Frank was a large-scale installation of 10 interconnecting rooms on the main stage at Newcastle Playhouse.  The audience travelled through one at a time every 5 minutes, encountering performers and other audience members on the way. Nowadays it might be called “immersive theatre” – but the term wasn’t coined back then…

“This work will challenge your perceptions about where life ends and art begins… The lines between artist and art, between art and audience are blurred…The strange and compelling experience of Frank resonates as a metaphor for life itself. All the choices are your own, as are the consequences of those choices…. Not to be missed.”
Angela Dodson, Shields Gazette

How we made it

We’ve always been interested in what it means to hand over power and responsibility to an audience for their experience of the event – physically, emotionally and intellectually. It was inspired by our work for Northern Stage in Newcastle where Richard Gregory and Simon Banham made the large-scale visual piece The Nest of Spices (1995), in a disused power station next to Swan Hunter’s shipyard – as well as Renny O’Shea’s work over several years with Enrique Vargas.

Frank was an invitation to the audience to act, to challenge themselves to take action. We wanted to make a narrative shaped by space and journey as much as time. Frank helped us explore relational performance and to attempt to make theatre with no performers. We’ve worked in several contexts with the idea of ‘invisible’ performers - here we tried to go beyond invisibility to absence.  The basic task for performers was to ensure that the installation could function without them, and then absent themselves from it: a big challenge for actors more used to inhabiting characters and telling stories.

How it is presented

“The audience waited in a line of chairs in the wings for a light to turn green and signal their entry. Frank Sinatra was always playing inside. They’d find themselves on a dingy, ill-lit corridor – a smell design included cigarette ash, beer and body fluids. Locked doors with a peephole allowed you to glimpse or linger over what was inside. Eventually a door opens into a washroom. You can smell food, somewhere.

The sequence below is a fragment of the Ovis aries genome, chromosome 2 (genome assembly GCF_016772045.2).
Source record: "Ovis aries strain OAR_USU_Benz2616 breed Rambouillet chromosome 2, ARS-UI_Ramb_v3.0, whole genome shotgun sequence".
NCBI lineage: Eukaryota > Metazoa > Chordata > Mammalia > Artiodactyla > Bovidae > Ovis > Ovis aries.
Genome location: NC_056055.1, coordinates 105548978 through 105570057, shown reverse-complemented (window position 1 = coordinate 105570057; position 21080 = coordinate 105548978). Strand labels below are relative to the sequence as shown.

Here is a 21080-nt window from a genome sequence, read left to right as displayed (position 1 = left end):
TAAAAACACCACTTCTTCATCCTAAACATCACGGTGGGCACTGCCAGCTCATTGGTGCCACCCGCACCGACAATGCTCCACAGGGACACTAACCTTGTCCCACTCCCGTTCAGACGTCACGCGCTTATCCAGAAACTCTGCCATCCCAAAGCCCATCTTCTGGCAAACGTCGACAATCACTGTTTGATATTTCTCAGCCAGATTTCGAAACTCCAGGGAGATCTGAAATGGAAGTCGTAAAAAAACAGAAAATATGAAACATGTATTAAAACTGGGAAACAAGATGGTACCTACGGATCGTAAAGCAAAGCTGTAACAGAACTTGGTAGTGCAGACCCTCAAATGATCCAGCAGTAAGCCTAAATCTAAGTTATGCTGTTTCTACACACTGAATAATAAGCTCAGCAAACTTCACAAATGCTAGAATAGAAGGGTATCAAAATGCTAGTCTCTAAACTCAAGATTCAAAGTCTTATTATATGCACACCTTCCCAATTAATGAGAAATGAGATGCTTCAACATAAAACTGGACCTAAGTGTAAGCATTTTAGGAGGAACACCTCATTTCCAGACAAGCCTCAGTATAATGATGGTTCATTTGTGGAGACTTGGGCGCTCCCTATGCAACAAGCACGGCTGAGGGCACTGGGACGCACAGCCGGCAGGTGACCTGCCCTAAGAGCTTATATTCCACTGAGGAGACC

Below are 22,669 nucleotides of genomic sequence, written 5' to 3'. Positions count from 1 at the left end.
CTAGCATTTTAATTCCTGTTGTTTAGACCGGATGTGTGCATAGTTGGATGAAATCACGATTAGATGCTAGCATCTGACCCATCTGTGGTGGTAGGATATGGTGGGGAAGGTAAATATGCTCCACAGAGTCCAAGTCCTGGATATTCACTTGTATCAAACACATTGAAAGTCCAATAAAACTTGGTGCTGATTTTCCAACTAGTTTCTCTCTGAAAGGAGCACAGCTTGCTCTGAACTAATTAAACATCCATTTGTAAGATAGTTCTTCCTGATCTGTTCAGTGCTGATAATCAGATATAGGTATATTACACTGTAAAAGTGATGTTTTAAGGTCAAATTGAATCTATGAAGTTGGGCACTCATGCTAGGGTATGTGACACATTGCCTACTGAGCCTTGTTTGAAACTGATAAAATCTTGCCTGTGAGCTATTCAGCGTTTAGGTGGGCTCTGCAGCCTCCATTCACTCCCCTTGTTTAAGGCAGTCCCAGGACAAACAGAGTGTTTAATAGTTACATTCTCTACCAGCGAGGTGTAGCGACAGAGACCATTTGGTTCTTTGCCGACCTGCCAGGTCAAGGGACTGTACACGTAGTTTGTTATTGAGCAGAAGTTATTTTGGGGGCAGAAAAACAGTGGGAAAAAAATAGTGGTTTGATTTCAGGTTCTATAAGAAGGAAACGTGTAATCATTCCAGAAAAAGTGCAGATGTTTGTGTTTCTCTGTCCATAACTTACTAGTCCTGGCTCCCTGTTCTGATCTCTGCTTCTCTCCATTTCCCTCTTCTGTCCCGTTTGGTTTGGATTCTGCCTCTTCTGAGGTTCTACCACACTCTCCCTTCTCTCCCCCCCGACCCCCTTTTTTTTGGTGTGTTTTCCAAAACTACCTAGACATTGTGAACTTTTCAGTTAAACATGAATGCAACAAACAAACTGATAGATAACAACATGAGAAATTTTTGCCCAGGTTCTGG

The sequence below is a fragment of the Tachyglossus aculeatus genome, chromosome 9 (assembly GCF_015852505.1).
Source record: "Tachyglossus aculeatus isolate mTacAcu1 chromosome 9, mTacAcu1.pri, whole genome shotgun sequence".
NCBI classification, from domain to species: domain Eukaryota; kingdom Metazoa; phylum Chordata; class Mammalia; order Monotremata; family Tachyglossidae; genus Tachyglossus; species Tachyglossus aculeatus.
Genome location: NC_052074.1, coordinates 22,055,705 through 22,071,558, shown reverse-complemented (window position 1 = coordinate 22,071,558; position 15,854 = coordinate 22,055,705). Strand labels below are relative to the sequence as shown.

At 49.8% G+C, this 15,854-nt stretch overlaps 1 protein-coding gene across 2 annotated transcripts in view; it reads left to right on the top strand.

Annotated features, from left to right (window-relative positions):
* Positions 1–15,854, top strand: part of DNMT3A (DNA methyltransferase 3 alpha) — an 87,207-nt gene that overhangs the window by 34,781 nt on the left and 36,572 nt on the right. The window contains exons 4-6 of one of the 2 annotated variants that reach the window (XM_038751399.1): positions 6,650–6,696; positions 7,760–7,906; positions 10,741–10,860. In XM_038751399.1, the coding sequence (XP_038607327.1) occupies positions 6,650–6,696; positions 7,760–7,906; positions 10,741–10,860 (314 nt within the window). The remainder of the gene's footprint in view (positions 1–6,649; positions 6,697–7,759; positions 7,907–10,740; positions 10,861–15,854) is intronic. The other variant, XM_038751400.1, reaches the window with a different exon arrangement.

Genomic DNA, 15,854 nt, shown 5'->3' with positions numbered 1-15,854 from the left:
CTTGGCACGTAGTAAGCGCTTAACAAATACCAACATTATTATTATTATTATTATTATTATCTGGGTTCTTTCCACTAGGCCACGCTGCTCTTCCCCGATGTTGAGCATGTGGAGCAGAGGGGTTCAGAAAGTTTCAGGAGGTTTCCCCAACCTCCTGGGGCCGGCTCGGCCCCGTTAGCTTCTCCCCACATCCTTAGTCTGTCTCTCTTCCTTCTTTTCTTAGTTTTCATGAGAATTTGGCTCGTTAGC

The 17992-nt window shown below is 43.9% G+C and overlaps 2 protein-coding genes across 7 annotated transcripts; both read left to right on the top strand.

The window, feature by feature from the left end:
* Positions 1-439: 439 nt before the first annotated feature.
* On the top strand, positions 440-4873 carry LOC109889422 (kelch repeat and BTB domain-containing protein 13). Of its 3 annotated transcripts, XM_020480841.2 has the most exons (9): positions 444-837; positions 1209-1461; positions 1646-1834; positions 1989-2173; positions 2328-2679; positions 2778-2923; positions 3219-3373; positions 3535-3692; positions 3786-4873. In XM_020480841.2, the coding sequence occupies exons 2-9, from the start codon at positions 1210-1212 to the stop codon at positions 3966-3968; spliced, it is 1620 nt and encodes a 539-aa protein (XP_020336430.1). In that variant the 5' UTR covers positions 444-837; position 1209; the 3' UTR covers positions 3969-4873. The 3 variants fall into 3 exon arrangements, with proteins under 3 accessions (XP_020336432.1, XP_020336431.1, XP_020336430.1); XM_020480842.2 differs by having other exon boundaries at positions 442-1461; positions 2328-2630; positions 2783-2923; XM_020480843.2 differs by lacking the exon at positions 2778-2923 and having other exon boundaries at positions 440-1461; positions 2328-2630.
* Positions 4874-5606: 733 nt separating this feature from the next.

You spend as long as you want in each room. Some people passed through the whole installation in 15 minutes, some stayed for over 2 hours.  There was: a room full of lavender bushes; a party room for a forlorn game of musical chairs; a room with an unmade bed and a red telephone; a room with a record player and a big pile of Frank Sinatra records; a burned room with a tv showing highlights from the 1970 World Cup Final and a crate of beer; the final room had a circular formica table, 6 chairs and a big pan of soup…

Frank was flawed, important and exciting for Quarantine. We explored ideas which have filtered into every subsequent project – the importance of intimate encounters, acknowledgement of the audience’s agency, food as a site for social encounter. Fuelled by beer from the burned out room, the first versions of Frank turned into a raucous party – and that was probably all it was. We found that blocking off a door and dictating direction of travel could affect both mood and the potential for meaning. We made a dramaturgical decision by changing the physical environment – by making, somewhat ironically, a linear dramaturgy….

Some of the rooms worked well. A group of strangers would arrive in the soup room from a journey with a common set of stimuli, sit, share food and talk. What we learned from those who met and shared soup influenced the creation of EatEat, Rantsoen, Butterfly, Susan & Darren, No Such Thing – and an ongoing interest in food and hospitality within performance.”

Richard Gregory, Director